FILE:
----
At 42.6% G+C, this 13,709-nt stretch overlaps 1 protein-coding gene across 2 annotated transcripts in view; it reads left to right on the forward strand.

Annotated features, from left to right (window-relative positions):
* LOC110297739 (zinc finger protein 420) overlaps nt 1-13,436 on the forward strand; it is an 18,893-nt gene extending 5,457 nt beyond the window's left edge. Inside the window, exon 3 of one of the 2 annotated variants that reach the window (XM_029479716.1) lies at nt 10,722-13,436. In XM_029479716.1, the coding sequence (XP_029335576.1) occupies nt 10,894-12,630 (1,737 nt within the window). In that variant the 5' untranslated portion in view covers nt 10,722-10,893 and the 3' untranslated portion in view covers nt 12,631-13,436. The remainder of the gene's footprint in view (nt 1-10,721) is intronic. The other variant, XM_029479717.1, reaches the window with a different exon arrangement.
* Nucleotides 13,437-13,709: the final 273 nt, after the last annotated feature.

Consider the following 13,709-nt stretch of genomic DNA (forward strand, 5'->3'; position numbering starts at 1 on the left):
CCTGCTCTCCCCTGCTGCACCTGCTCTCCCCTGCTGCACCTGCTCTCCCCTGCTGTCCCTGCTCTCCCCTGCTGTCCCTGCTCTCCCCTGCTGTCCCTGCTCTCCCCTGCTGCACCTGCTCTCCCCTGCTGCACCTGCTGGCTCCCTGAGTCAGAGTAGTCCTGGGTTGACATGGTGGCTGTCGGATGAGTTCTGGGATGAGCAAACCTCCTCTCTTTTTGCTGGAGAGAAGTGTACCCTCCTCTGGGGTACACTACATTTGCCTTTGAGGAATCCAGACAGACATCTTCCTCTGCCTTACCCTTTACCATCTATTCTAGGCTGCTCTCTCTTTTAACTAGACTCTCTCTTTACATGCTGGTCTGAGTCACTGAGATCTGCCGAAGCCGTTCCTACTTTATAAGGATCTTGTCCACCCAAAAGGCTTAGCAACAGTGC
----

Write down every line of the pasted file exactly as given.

At 42.6% G+C, this 13,709-nt stretch overlaps 1 protein-coding gene across 2 annotated transcripts in view; it reads left to right on the forward strand.

Annotated features, from left to right (window-relative positions):
* LOC110297739 (zinc finger protein 420) overlaps nt 1-13,436 on the forward strand; it is an 18,893-nt gene extending 5,457 nt beyond the window's left edge. Inside the window, exon 3 of one of the 2 annotated variants that reach the window (XM_029479716.1) lies at nt 10,722-13,436. In XM_029479716.1, the coding sequence (XP_029335576.1) occupies nt 10,894-12,630 (1,737 nt within the window). In that variant the 5' untranslated portion in view covers nt 10,722-10,893 and the 3' untranslated portion in view covers nt 12,631-13,436. The remainder of the gene's footprint in view (nt 1-10,721) is intronic. The other variant, XM_029479717.1, reaches the window with a different exon arrangement.
* Nucleotides 13,437-13,709: the final 273 nt, after the last annotated feature.

Consider the following 13,709-nt stretch of genomic DNA (forward strand, 5'->3'; position numbering starts at 1 on the left):
CCTGCTCTCCCCTGCTGCACCTGCTCTCCCCTGCTGCACCTGCTCTCCCCTGCTGTCCCTGCTCTCCCCTGCTGTCCCTGCTCTCCCCTGCTGTCCCTGCTCTCCCCTGCTGCACCTGCTCTCCCCTGCTGCACCTGCTGGCTCCCTGAGTCAGAGTAGTCCTGGGTTGACATGGTGGCTGTCGGATGAGTTCTGGGATGAGCAAACCTCCTCTCTTTTTGCTGGAGAGAAGTGTACCCTCCTCTGGGGTACACTACATTTGCCTTTGAGGAATCCAGACAGACATCTTCCTCTGCCTTACCCTTTACCATCTATTCTAGGCTGCTCTCTCTTTTAACTAGACTCTCTCTTTACATGCTGGTCTGAGTCACTGAGATCTGCCGAAGCCGTTCCTACTTTATAAGGATCTTGTCCACCCAAAAGGCTTAGCAACAGTGC